Regulatory compliance a CIO priority in 2006

Australian CIOs have rated regulatory compliance a New Year priority with organizations keen to leverage standards in a bid to gain competitive advantage.

In a survey of 148 CIOs in the Asia-Pacific region, 70 percent of respondents said compliance will be used to gain an advantage over competitors.

Interviews with medium to large companies across Australia, China, Hong Kong, India, Japan, Korea and Singapore found the uptake of regulatory compliance programs will increase significantly this year.

To date only 21 percent of those surveyed had implemented regulatory compliance programs, but 52 percent will have standards in place by the end of the year.

Undertaken by Serena Software, the survey was conducted in October-November 2005.

The company's local manager Charles Rignall said the Asia Pacific is waking up to the relevance of international compliance requirements such as Sarbanes-Oxley and Basel II.

However, Rignall said Australia is yet to legislate mandatory compliance.

"Relevance for compliance will be driven by corporate headquarters' demands and global trade requirements," he said.

"If companies want to do business with a multinational corporation or trade with an overseas company they have to meet minimum standards. Assurance must be given to customers and partners that you can work at the same level."

The survey found IT will have a major role to play in meeting regulatory compliance standards.

More than three quarters of CIOs in the Asia-Pacific region indicated that compliance will be one of their top IT objectives to implement and maintain regularly over the next year.

Corporate governance consultant Mark Toomey wasn't surprised that Australia ranked fourth in compliance leadership. "It is lamentable, but not surprising," Toomey said.

"This poor result joins with other indicators to confirm that Australian organizations are weak in corporate governance of information technology.

"Weak governance allows problem situations to develop, such as the disastrous implementation of the Australian Customs Service Imports module in October 2005, and it costs the Australian economy billions of dollars every year."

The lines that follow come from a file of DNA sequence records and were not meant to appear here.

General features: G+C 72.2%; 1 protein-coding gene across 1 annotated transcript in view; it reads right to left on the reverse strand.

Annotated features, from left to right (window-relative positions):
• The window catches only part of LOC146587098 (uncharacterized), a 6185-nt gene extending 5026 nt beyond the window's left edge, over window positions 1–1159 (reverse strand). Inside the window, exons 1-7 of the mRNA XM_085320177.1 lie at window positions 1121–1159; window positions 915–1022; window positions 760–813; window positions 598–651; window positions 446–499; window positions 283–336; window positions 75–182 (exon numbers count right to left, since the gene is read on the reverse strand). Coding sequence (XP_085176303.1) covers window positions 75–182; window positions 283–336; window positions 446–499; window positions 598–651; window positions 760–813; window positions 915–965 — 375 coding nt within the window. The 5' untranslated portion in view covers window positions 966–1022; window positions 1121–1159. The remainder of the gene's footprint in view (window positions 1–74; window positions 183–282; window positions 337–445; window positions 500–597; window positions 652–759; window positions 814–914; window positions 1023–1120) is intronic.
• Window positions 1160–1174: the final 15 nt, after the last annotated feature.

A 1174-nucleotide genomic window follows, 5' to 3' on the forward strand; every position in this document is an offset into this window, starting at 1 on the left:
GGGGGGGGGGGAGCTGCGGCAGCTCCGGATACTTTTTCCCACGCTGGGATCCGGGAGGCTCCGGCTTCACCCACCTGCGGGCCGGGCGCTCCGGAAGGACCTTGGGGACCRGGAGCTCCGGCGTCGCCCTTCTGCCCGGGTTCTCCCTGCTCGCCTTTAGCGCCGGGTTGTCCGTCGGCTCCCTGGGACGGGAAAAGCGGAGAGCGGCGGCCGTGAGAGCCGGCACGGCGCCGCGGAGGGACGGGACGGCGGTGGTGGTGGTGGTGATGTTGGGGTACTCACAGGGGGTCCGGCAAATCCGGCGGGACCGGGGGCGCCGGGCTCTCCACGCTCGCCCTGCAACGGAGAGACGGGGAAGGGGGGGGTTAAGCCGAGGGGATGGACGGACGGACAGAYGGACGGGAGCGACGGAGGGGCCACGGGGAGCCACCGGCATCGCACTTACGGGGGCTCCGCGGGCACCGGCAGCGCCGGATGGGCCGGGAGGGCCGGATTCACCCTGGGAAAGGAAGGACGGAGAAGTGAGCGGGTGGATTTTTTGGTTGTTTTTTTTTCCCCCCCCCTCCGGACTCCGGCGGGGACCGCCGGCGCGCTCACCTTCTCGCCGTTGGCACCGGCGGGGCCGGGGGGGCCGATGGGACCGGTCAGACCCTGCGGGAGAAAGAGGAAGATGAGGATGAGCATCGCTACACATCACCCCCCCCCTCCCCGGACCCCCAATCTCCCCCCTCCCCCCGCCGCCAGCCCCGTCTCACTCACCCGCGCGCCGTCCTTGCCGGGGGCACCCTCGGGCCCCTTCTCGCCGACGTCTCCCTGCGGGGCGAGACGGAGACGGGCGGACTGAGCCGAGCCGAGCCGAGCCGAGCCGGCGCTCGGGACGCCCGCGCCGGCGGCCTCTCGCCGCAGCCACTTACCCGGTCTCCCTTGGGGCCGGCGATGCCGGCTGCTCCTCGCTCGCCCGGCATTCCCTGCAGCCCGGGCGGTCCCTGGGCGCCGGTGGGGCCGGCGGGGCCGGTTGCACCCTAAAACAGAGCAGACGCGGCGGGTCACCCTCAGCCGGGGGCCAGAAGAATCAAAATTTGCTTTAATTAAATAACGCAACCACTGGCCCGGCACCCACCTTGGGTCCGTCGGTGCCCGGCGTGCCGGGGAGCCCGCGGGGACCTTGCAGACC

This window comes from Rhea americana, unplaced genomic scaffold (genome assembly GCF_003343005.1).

Toomey said effective corporate governance, from the boardroom down, should include formal systems of monitoring and control for compliance.

"These systems should ensure that both business and technology managers are properly engaged in identifying compliance requirements and planning compliance initiatives which typically involve complementary adjustments in systems, practices, training and organization," he said.

"In the interests of efficiency and effectiveness, many organizations would benefit from adoption of software tools to underpin the ongoing monitoring and control of their compliance obligations."

But Toomey warned that adoption of compliance and governance tools is not a panacea, and that specific effort is required to do it successfully. Other key survey findings:

  • Most APAC CIO respondents (88 percent) think that IT has a major role to play in ensuring regulatory compliance.
  • CFOs and CEOs may no longer be the only executives responsible for compliance activities. The survey revealed that 57 percent of APAC CIOs feel that they may be held directly accountable for compliance activities in the future.
  • The survey shows that APAC respondents currently spend a low proportion of their IT budget on compliance-related activities. Most companies (60 percent) say that they currently spend "less than 5 percent" of their total IT budget on compliance-related activities with only 9 percent of companies saying that they currently spend "more than 15 percent".
  • But APAC companies surveyed will start to use more of their IT budgets on compliance-related activities over the next two years. Nearly 30 percent of companies (up from 9 percent) plan to spend "over 15 percent" of their total IT budgets on compliance-related activities in the next two years.

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